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Bill would require financial literacy course to graduate high school

High School students in Alabama would be required to take a financial literacy course to graduate under a proposal in the Legislature.

Sponsored by Rep. Andy Whitt, R-Harvest, House Bill 164 would require public school students to complete a course on personal financial literacy and money management and pass a standardized assessment before high school graduation. The bill was approved in the House Education Policy Committee on Wednesday.

“What people don’t understand is that these are not just math skills; they are life skills,” Whitt told Alabama Daily News. “Basic financial literacy skills like calculating your salary, applying for loans, and saving money for retirement are essential for survival in the modern world.”

After working in the financial industry as a community banker for nearly 30 years, Whitt says he has witnessed the continuing decline of consumers’ basic skills when dealing with their personal finances.

“Unfortunately, those skills are no longer being taught in all homes, and although the standards are in the State of Alabama’s curriculum, the knowledge is not being formally assessed. Waiting until students get in the adult world to find out whether or not they have that basic knowledge is often too little, too late,” Whitt said. 

The Alabama State Department of Education, beginning in the 2013-14 academic year, implemented financial literacy education as part of a required career preparedness course. 

Along with academic planning, career development, and technology, ninth-grade students are introduced to managing finances and budgeting, saving and investing, banking and financial institutions, credit and debt, and risk management and insurance. 

Alabama does not currently administer standardized testing for financial literacy.

Whitt says he has worked with State Treasurer Young Boozer, Lt. Governor Will Ainsworth and the State Board of Education for the past two years to adequately address students’ needs and ensure the quality of the bill.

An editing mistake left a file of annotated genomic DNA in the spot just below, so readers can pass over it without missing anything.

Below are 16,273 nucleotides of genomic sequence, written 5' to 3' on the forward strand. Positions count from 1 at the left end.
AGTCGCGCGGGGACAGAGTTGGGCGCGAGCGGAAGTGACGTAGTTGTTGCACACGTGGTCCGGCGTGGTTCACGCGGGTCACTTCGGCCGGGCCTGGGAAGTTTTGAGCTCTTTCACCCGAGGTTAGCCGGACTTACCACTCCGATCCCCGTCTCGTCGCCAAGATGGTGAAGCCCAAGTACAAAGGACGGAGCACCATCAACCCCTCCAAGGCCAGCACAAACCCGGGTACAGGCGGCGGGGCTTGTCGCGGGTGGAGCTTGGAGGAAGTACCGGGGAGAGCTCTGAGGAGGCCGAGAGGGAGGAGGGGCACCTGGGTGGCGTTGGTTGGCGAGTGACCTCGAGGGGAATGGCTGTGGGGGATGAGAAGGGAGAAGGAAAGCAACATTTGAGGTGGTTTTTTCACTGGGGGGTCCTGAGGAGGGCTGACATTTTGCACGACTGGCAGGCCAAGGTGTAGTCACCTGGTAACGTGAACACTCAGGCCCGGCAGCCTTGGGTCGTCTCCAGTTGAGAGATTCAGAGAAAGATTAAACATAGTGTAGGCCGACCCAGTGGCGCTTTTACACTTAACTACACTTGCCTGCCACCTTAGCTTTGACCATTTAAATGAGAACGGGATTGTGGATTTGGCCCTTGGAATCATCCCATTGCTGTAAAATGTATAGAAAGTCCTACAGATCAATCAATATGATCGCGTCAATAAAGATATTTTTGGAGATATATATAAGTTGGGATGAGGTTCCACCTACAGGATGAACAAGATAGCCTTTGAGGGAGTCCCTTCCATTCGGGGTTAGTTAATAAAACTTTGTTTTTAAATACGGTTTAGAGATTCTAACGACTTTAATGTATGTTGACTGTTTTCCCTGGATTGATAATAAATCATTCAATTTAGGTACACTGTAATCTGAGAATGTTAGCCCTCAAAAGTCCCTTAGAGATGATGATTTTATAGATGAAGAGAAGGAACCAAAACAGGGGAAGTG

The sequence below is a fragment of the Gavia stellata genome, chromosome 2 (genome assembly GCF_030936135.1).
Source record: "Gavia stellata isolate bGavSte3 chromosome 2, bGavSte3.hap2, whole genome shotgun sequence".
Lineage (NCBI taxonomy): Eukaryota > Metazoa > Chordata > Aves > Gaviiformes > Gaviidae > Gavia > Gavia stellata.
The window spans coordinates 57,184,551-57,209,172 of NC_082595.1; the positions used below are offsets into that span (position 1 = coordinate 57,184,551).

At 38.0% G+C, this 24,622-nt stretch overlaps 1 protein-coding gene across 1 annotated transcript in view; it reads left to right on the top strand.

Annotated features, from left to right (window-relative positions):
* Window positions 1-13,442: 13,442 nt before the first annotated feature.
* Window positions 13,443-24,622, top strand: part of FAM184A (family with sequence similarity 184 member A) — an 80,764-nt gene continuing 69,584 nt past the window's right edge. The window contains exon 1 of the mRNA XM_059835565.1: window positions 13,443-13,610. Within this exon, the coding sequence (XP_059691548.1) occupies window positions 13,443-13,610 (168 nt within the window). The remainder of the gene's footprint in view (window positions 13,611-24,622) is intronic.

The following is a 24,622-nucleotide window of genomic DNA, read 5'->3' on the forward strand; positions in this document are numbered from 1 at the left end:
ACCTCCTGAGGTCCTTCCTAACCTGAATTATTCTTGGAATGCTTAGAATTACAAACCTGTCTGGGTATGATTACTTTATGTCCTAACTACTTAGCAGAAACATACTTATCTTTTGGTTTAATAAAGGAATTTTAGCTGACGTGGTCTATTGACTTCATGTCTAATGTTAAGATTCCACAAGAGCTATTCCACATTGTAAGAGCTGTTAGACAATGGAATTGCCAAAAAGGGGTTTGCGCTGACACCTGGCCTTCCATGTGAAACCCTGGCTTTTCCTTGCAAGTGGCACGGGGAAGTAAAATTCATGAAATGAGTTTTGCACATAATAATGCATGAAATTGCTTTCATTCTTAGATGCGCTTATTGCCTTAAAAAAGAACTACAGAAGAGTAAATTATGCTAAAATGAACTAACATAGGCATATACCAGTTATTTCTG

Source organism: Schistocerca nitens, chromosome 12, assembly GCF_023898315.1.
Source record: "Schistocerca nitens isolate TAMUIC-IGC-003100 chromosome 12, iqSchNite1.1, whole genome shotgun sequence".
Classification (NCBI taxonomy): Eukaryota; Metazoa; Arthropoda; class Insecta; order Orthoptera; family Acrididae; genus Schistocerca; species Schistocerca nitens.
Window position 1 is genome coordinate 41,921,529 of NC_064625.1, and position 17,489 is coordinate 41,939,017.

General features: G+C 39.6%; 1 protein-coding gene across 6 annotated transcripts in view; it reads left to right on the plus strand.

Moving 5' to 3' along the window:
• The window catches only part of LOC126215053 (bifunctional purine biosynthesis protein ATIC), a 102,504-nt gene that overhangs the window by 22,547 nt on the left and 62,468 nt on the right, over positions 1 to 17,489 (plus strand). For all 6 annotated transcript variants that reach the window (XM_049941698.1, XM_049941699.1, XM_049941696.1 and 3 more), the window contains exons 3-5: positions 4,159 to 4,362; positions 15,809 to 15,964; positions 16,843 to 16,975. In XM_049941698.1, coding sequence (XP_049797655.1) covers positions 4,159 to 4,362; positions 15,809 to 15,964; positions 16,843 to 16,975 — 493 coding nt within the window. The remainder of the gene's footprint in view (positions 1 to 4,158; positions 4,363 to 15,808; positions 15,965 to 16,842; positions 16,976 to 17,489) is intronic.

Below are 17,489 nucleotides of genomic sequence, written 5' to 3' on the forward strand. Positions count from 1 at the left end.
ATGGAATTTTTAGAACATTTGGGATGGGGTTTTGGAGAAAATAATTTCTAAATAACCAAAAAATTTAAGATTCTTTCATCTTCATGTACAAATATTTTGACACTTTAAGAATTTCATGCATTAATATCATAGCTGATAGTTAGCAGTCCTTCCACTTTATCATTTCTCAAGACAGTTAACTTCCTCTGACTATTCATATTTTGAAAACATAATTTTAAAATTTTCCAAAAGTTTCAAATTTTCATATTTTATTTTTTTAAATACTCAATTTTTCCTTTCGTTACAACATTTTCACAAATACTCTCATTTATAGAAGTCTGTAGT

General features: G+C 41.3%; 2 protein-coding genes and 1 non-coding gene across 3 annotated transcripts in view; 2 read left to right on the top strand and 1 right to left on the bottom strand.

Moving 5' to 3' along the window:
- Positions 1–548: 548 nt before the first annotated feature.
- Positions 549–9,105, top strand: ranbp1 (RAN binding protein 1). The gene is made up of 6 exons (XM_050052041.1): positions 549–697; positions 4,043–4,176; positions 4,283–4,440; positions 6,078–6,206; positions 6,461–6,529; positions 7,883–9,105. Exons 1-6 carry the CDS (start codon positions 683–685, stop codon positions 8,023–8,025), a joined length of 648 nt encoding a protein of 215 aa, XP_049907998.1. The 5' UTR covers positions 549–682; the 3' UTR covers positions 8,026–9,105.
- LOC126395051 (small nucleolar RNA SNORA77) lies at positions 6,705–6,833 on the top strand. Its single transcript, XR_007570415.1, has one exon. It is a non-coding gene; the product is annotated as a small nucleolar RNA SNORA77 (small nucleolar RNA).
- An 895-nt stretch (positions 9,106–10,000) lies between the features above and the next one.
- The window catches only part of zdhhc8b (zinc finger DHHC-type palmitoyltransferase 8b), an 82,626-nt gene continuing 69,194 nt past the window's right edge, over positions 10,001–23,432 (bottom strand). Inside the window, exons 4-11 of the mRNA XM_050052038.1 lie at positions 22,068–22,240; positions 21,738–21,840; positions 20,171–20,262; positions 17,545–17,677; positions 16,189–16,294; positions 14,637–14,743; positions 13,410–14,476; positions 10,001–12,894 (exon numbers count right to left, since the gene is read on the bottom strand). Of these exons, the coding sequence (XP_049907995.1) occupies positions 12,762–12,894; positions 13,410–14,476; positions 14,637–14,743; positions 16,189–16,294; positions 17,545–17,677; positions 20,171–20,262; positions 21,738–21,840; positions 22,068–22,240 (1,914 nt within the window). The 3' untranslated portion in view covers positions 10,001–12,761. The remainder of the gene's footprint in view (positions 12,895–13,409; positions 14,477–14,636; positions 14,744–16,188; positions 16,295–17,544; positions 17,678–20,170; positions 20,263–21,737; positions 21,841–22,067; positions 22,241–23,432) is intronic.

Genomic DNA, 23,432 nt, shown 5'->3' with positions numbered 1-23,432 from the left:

“Many respected institutions, such as the Federal Reserve Bank, the FDIC, all kinds of banks, governmental entities and nonprofits have well-established financial education programs, but it is a fractured system, and it creates an ineffective and inconsistent process,” Boozer told Alabama Daily News. “Something needs to be done differently to reach the greatest audience and have the greatest impact, and I believe it is to leverage something that the state of Alabama already had in place.”

As written, HB164 will institute a financial literacy and money management course as an Alabama high school requirement, establish the administration of a financial literacy examination and require reporting the examination results to the State Department of Education. 

All of these factors, Boozer says, need to be added to financial education in the state. 

“I have looked at HB164, and in a very concise and understandable way, they have identified those issues that need to be addressed,” Boozer said.

Last year, Florida and Georgia signed into law bills similar to HB164 that required enrollment into a standalone financial literacy course before graduation. 

Alabama is currently known as one of the 18 states that require some financial literacy education, according to data from Next Gen Personal Finance, a nonprofit focused on providing financial education to middle and high school students.

“We’re not asking for new teacher units or new classes to be added. We want to ensure that the appropriate amount of additional emphasis is being placed on the acquisition and application of these basic life skills,” Whitt said. “Not all of our students are receiving these life skills at home, so it’s our responsibility to ensure that they leave school with basic knowledge about how to manage their personal finances.”

The legislation has garnered support from sponsors from both sides of the aisle. It is co-sponsored by Reps. Prince Chestnut, D-Valley Grande, Mike Shaw, R-Hoover, James Lomax, R-Huntsville, Jeff Sorrells, R-Hartford, Terri Collins, R-Decatur, Danny Crawford, R-Athens, Rex Reynolds, R-Hazel Green, and House Minority Leader Anthony Daniels, D-Huntsville. 


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